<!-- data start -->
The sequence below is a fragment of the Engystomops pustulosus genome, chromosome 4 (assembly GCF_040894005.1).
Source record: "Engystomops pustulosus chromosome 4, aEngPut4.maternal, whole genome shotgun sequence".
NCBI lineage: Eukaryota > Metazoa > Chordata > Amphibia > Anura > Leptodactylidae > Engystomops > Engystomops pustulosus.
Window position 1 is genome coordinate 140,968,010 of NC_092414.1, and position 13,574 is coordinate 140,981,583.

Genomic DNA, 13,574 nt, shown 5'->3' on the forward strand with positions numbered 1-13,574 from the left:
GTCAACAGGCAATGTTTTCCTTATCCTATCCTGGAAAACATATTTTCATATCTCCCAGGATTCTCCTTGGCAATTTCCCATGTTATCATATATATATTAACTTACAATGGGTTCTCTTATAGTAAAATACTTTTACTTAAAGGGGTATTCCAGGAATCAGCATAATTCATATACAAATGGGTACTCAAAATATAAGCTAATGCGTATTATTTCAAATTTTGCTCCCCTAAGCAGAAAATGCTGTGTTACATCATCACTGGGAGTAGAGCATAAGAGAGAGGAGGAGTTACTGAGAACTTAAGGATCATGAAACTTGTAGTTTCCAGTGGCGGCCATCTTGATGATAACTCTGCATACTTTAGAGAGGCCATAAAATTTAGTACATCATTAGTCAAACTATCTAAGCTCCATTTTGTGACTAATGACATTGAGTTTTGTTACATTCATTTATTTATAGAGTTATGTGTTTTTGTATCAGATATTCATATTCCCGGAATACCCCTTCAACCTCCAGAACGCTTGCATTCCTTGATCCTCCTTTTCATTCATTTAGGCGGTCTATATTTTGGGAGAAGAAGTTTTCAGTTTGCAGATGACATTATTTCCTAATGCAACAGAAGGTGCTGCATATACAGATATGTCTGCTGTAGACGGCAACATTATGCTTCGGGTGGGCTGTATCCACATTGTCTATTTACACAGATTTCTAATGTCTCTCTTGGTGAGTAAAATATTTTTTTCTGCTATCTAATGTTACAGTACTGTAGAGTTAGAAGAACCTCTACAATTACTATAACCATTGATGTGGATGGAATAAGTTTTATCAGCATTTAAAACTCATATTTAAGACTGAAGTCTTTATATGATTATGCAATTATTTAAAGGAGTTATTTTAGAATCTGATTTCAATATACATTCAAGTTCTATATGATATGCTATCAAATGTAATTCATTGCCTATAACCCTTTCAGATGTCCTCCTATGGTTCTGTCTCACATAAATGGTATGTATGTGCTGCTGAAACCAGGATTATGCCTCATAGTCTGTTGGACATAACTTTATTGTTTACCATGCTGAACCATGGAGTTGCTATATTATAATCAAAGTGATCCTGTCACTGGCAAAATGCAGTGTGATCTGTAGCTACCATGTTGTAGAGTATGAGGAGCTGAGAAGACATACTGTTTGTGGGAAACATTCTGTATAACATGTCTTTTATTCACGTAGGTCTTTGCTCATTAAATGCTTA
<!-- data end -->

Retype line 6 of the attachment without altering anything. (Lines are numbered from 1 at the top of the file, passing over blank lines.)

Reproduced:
GTCAACAGGCAATGTTTTCCTTATCCTATCCTGGAAAACATATTTTCATATCTCCCAGGATTCTCCTTGGCAATTTCCCATGTTATCATATATATATTAACTTACAATGGGTTCTCTTATAGTAAAATACTTTTACTTAAAGGGGTATTCCAGGAATCAGCATAATTCATATACAAATGGGTACTCAAAATATAAGCTAATGCGTATTATTTCAAATTTTGCTCCCCTAAGCAGAAAATGCTGTGTTACATCATCACTGGGAGTAGAGCATAAGAGAGAGGAGGAGTTACTGAGAACTTAAGGATCATGAAACTTGTAGTTTCCAGTGGCGGCCATCTTGATGATAACTCTGCATACTTTAGAGAGGCCATAAAATTTAGTACATCATTAGTCAAACTATCTAAGCTCCATTTTGTGACTAATGACATTGAGTTTTGTTACATTCATTTATTTATAGAGTTATGTGTTTTTGTATCAGATATTCATATTCCCGGAATACCCCTTCAACCTCCAGAACGCTTGCATTCCTTGATCCTCCTTTTCATTCATTTAGGCGGTCTATATTTTGGGAGAAGAAGTTTTCAGTTTGCAGATGACATTATTTCCTAATGCAACAGAAGGTGCTGCATATACAGATATGTCTGCTGTAGACGGCAACATTATGCTTCGGGTGGGCTGTATCCACATTGTCTATTTACACAGATTTCTAATGTCTCTCTTGGTGAGTAAAATATTTTTTTCTGCTATCTAATGTTACAGTACTGTAGAGTTAGAAGAACCTCTACAATTACTATAACCATTGATGTGGATGGAATAAGTTTTATCAGCATTTAAAACTCATATTTAAGACTGAAGTCTTTATATGATTATGCAATTATTTAAAGGAGTTATTTTAGAATCTGATTTCAATATACATTCAAGTTCTATATGATATGCTATCAAATGTAATTCATTGCCTATAACCCTTTCAGATGTCCTCCTATGGTTCTGTCTCACATAAATGGTATGTATGTGCTGCTGAAACCAGGATTATGCCTCATAGTCTGTTGGACATAACTTTATTGTTTACCATGCTGAACCATGGAGTTGCTATATTATAATCAAAGTGATCCTGTCACTGGCAAAATGCAGTGTGATCTGTAGCTACCATGTTGTAGAGTATGAGGAGCTGAGAAGACATACTGTTTGTGGGAAACATTCTGTATAACATGTCTTTTATTCACGTAGGTCTTTGCTCATTAAATGCTTA